To celebrate the film’s 35th anniversary, Sony has released Barry Levinson’s The Natural on 4K UHD Blu-ray in a transfer that is vastly superior to the previous Blu-ray release from 2010.
The Production: 4.5/5
As far as baseball movies go, Barry Levinson’s The Natural is at or near the top of most movie fans lists. This was only Levinson’s second film (after his debut Diner), having worked previously as part of Mel Brooks’ writing team. It is one of those movies that truly gets everything right, as if the stars were perfectly aligned – a terrific screenplay by Roger Towne and Phil Dusenberry that loosely adapts the novel by Bernard Malamud, gorgeous cinematography by Caleb Deschanel (The Right Stuff, The Black Stallion), a signature score by Randy Newman, and a terrific cast including Robert Redford, Robert Duvall, Glenn Close, Kim Basinger, Wilford Brimley, Barbara Hershey, Robert Prosky, Richard Farnsworth, Joe Don Baker, Michael Madsen, and an uncredited Darren McGavin.
Redford plays Roy Hobbs, a young farm boy who is scouted by the Chicago Cubs fresh out of high school only to meet a serial killer (Hershey) on his way to the windy city after striking out “The Whammer” (Joe Don Baker). Fifteen years later, Roy (now middle-aged) is signed as a rookie to the Brooklyn Knights, much to the dismay of team manager and co-owner Pop Fisher (Brimley). Assistant manager Red (Farnsworth) explains to Roy that Pop fell on some hard times and sold his interest in the team to The Judge (Prosky), with the condition that he can get those shares back if the last place Knights make it to this year’s World Series, and that Pop believes that Roy was recruited by The Judge to help keep that from happening. As the movie unfolds, we begin to see the corruption at the top, as The Judge is in cahoots with bookie Gus Sands (McGavin), using every means necessary to make sure The Knights remain a losing team, including using starlet Memo Paris (Basinger) as a sexual distraction to Bump Bailey (Madsen) and later Roy. Robert Duvall plays sleazy sports reporter Max Mercy, and Glenn Close as Roy’s childhood sweetheart. The Natural is a fable of a man who may have made some questionable choices early in life, but eventually redeems himself (although, controversially, Malamud’s book ends differently). Sony has included both the Theatrical Cut and a Director’s Cut (previously only available on the 2007 DVD release), which runs about eight minutes longer with the main difference being a reworking of the first act as Roy revisits his childhood home and reflects on the flashbacks seen in the original theatrical cut.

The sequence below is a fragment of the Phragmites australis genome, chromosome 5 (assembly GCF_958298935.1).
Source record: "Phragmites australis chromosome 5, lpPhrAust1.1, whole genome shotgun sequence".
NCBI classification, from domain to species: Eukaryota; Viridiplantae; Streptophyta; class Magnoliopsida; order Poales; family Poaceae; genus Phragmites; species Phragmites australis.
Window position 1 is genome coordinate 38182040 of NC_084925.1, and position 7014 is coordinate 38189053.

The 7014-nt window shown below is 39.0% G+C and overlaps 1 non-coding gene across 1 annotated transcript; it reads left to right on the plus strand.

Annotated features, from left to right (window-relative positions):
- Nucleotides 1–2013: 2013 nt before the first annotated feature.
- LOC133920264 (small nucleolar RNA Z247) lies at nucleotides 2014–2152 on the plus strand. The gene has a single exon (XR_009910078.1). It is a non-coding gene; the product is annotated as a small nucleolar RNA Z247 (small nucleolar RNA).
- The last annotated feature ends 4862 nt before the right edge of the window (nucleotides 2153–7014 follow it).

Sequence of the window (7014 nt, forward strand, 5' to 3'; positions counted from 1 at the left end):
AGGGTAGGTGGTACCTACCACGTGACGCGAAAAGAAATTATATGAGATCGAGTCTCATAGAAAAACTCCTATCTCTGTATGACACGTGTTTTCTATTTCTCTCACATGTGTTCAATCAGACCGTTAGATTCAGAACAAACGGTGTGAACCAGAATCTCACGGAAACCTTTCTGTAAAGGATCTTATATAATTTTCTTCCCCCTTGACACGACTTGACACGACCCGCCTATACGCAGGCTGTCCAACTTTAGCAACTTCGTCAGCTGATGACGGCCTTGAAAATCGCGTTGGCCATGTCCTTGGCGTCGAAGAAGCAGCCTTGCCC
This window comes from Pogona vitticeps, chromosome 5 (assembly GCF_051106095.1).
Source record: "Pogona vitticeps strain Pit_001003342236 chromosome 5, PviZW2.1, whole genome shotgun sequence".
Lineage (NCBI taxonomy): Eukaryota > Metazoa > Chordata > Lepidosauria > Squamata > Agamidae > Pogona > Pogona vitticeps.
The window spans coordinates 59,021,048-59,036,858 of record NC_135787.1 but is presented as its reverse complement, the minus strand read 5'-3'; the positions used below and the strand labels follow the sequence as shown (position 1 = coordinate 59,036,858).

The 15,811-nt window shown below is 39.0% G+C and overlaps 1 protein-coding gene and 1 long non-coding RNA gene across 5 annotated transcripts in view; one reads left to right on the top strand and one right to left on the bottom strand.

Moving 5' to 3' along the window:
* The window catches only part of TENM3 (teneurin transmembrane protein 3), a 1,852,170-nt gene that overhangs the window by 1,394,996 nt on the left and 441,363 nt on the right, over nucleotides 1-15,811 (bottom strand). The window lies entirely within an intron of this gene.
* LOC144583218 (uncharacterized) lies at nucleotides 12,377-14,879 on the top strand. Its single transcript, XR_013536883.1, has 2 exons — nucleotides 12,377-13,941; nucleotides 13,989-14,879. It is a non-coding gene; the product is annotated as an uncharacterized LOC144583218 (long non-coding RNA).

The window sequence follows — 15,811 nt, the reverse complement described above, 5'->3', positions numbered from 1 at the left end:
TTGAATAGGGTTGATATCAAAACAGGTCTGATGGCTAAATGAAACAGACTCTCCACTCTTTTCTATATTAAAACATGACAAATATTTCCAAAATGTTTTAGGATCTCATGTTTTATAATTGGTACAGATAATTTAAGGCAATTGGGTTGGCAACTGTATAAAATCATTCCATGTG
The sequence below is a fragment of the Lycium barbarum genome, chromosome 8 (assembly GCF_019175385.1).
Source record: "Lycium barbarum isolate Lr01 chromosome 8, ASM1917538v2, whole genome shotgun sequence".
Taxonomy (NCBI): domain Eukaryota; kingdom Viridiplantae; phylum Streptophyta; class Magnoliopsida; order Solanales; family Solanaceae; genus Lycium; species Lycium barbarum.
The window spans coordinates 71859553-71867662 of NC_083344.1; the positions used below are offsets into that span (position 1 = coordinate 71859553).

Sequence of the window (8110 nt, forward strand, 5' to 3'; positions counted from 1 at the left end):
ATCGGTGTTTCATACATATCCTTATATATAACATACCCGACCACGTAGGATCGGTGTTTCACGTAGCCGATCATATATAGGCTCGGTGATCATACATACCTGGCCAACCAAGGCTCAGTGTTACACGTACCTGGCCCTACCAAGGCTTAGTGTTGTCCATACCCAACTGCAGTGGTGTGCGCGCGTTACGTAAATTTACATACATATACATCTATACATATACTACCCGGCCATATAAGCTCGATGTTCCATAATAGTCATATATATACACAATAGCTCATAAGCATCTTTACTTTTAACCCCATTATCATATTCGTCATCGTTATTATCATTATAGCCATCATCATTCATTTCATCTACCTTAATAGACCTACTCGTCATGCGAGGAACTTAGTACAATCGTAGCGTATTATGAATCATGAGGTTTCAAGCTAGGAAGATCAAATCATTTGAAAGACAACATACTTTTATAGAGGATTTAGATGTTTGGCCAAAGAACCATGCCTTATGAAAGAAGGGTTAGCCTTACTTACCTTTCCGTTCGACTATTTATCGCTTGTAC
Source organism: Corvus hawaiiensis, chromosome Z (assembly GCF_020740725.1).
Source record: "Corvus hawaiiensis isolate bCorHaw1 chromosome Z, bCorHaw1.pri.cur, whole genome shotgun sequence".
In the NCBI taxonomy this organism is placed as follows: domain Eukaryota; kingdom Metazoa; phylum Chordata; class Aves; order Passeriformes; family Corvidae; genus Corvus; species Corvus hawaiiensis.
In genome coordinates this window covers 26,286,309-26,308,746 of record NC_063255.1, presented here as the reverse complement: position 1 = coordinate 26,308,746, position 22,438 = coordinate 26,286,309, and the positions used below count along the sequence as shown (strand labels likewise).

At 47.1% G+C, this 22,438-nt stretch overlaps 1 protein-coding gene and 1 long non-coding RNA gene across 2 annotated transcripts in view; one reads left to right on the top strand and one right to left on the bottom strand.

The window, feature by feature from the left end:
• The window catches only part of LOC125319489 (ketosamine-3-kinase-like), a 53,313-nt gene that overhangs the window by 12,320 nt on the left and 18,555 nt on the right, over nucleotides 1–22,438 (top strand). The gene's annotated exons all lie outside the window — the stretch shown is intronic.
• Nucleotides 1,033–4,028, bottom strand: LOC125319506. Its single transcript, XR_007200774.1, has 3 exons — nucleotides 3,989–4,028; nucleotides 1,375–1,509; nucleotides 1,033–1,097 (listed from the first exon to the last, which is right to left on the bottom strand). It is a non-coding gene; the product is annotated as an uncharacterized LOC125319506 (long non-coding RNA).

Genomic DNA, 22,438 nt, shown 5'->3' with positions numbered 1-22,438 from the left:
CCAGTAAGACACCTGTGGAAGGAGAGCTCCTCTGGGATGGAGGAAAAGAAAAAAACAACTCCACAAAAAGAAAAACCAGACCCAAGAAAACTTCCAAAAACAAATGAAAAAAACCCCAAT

3D Rating: NA
Sony continues to show what the 4K UHD Blu-ray format can offer older films from its vast catalog with this release of The Natural. The film was never quite the eye candy that some videophiles drool over (Blade Runner), but Caleb Deschanel’s cinematography is gorgeous in its design, be it the farmlands of Illinois, pre-World War II Chicago and New York, or the greens and browns of the baseball stadiums. Sony’s 2160p HEVC-encoded transfer, with assistance from HDR10 high dynamic range, bring some new life to The Natural, which makes the previous Blu-ray release appear flat in comparison. Shades of whites and blacks play an important part in Roy’s life, and the improved contrast makes that even more apparent. Blacks are deep and inky, with excellent shadow detail. Colors are more stable and, well, natural, than on the previous release, and much more saturated, too. Detail is also excellent, showing off the frayed textures in the Knights uniforms and street clothes, the deteriorated state of Knights Field (peeling paint and dried out dugout benches), etc. HDR has been applied with respect to the film’s original cinematography and theatrical presentation.
The Natural was released theatrically in 1984 with a Dolby Stereo soundtrack, and later re-mixed for 5.1 for its DVD release. For this 4K UHD Blu-ray release, Sony has remixed the film again, this time in Dolby Atmos. The results offer a much wider and more immersive listening experience, but not necessarily one that most would use to demo their sound system. Sounds move more seamlessly around the room where necessary, with heights implored mostly for atmospheric effect, such as crowd noise, rain, or thunder. Randy Newman’s signature score swells all around you during its more emotional moments. Bass response is excellent, adding a nice lower end to locomotives and thunder, for example. Dialogue is clear and understandable throughout. DTS-HD Master Audio 5.1 and 2.0 tracks have been included.
Special Features: 4/5
This two-disc set consists of one UHD disc with both the Theatrical and Director’s cuts, plus the 2010 Blu-ray edition which includes the bulk of the special features.
Director’s Introduction (upscaled 2160p; 2:08): Barry Levinson discusses his “new” director’s cut in a feature ported (and upscaled) from the 2007 DVD.
Theatrical Trailer (1080p; 1:29)
When Lightning Strikes: Creating “The Natural” (480i; 49:56)
Extra Innings (480i; 7:12)
Clubhouse Conversations (480i; 15:25)
A Natural Gunned Down: The Stalking of Eddie Waitkus (480i; 17:08)
Knights in Shining Armor: The Mythology of “The Natural” (480i; 9:18)
The Heart of “The Natural” (480i; 44:06)
Digital Copy: An insert contains a code to redeem a digital copy (in UHD where available) on Movies Anywhere.
The Natural has never looked or sounded better in Sony’s new 4K UHD Blu-ray release.
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